I’m sure it’s just coincidence, but I’ve come across a lot of “When do you know you’re ready to retire?” articles the last little while. — EDIT: Just this morning, Robb at Boomer and Echo has written a post on this very topic. — After reading a few of these, it struck me that I had never really considered the question of when I would reach my (financial) retirement threshold. It’s not just because retirement is so far away, or because I haven’t taken the time to make a specific goal. The reason is because, as a dividend investor, the answer is so obvious that almost no thought is needed.
With the advent of the Internet, stock investing was suddenly democratized. In a very few short years, it became possible for “regular folk” to invest directly in the stock market. Individual investors were no longer obliged to trade through a stock broker. Mutual funds didn’t need to be bought through a bank. Fees and returns could be compared easily. Information about companies financial situations was available for anyone who took the time to visit a company’s website and spend the time reading the vast quantities of information posted there. All of this is great; more information is always better, right?
Well, no. Especially when you’re getting started. Too much information quickly becomes confusing, and very shortly thereafter, overwhelming.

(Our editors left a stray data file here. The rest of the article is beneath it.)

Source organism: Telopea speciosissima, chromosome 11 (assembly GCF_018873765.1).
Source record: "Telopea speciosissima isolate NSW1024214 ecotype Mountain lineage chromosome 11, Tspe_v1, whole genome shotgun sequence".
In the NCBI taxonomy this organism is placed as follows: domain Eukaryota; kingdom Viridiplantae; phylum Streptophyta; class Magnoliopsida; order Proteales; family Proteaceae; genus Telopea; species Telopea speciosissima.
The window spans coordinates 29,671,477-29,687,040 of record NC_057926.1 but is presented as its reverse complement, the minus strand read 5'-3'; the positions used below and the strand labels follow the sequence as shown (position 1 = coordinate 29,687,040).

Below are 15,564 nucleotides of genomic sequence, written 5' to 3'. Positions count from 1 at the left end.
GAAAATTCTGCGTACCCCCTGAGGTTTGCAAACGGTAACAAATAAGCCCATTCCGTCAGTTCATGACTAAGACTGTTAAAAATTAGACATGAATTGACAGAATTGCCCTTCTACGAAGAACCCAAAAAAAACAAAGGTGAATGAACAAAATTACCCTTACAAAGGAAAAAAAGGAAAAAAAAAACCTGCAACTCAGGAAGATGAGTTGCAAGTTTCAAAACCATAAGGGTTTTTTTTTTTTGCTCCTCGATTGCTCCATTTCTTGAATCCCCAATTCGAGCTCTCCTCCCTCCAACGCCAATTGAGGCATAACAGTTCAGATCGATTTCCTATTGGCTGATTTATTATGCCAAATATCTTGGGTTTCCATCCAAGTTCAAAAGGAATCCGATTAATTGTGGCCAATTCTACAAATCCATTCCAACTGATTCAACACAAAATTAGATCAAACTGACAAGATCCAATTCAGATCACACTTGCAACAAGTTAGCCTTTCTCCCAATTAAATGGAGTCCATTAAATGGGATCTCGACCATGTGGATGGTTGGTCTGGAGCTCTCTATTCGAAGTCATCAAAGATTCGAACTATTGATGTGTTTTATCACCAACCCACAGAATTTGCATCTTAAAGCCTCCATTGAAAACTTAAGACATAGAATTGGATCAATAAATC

Like anything else, too much information is a bad thing. (Caveat: This is true unless you’re a professional investor, or investing is your chosen hobby.)
When I was first considering investing in the stock market, one of the things that struck me was that some stocks seemed to chug along relatively steadily, while others rose and fell like some kind of Fear Factor Ultimate Challenge roller coaster ride. I was looking to make money, not lose sleep, so I was quite happy to forego the highs and lows of certain stocks for the steady-eddies that just kept on keeping on. As a happy coincidence, dividend stocks, which I was investigating at the time, are much more the former than the latter. As my stock research became more focused on the types of stocks that paid stead dividends, I ran across fewer and fewer high flyers. Still, I wondered, is there a way to quantify the volatility of a stock?
The answer is yes, and the number that name that is given to the describing of this characteristic is beta.